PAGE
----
Female country artists,

Female Country Music Artists: Where are They?

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photos: Reba McEntire courtesy BMLG; Carrie Underwood by Timothy Kuratek/CBS; Dolly Parton by Quantrell Colbert/NBC

As someone who books female country artists and bands, it shouldn’t be surprising to me that talented women country artists are not represented well. Looking at Billboard’s Top Country Artists for 2017, you won’t find a women solo artist in the top 15! Miranda Lambert is the top women country artist at number 16 on the list. In fact, there are only 4 in the top 25 and 9 in the top 50!

Even if you throw in Little Big Town (22 on the list) and Lady Antebellum (28 on the list), it’s easy to see that women country artists, no matter how talented they are, have a very hard time breaking through.

Back to the list. Of the 9 solo country female artists on the list, two are legends, (Shania and Reba) and another is Taylor Swift. We can eliminate Reba and Shania from my point because they have paid their dues to have the fan base they have, and they continue to engage their fans with live musical performances.

martina mcbride female country music artist
Martina McBride

If we discount these legends and Taylor (more pop than country now), we are now down to six country female music stars who devote all their efforts to being played on the radio and performing for the fan base they develop through radio play. Of course, we expect to find the top two female country artists on the list. I’m talking about Miranda Lambert and Carrie Underwood. They are the most famous of contemporary solo female country music artists. I’m disappointed to find them at number 16 and 23 respectively though. They have been the only breakthrough female country artists since the wave of “new” country in the 1990s when several women made it big in country music. People like Shania Twain, Trisha Yearwood, Martina McBride, LeAnn Rimes, Lee Ann Womack, Jo Dee Messina, Sara Evans and Faith Hill.


Why Aren’t Female Country Music Artists Playing on the Radio?

It’s much harder for female country singers today. There’s a lot of reasons. The demise of many independent country radio stations is part of it. Consolidation of the radio industry makes it even harder for any country artists trying to break through to get radio play. This doesn’t explain why women aren’t getting the air time though.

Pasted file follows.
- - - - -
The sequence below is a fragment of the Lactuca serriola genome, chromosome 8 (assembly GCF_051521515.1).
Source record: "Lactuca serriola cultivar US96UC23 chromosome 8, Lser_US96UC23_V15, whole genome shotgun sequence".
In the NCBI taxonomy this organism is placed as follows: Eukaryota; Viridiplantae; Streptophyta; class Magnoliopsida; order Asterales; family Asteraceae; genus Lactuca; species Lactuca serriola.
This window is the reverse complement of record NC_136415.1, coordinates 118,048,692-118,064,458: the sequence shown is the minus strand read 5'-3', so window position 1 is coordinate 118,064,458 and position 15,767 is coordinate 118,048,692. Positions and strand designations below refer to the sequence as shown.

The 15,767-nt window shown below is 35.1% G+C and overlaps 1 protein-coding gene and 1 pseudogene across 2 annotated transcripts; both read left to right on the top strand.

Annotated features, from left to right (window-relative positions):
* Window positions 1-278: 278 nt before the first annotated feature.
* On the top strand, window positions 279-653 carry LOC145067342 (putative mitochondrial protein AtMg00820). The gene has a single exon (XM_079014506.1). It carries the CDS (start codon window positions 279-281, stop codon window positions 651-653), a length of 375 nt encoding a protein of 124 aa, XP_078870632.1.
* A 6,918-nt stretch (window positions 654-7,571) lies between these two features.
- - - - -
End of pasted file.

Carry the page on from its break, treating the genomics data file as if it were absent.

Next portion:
Radio programmers are chasing the next big thing in country music and trying to please their fan base. The common refrain from them is that women make up a larger proportion of their listening audience and women don’t want to listen to women country music artists. It’s all about consumer demand according to this line of reasoning.

In fact, in 2015, Keith Hill, a guy who is said to be the “World’s Leading Authority on Music Scheduling, said this in an interview with Country Aircheck: “If you want to make ratings in country radio, take females out. He goes on to say that “The reason is mainstream country radio generates more quarter hours from female listeners at the rate of 70 to 75%, and women like male artists.” What’s more, he says that country music is principally a male format and that’s the expectation throughout the industry. You can read the full interview here.

The best women do in his 40 music databases are 19% of country artists. One study last year in Canada where country music is still king, found that female country artists’ songs were being played on three stations one time for every 9 male country artist songs. That’s means that only 11% of songs played on these three country radio stations during the 12-hour period monitored were female country artists.

Female Country Artists Need Fans to Survive

Female artists can’t develop a large fan base without being played on the radio. They may be able to develop a local or regional following over time with a lot of work on their part.  Playing small venues where they are known and engagement with the fans they have using social media helps, but it doesn’t compare to getting radio play.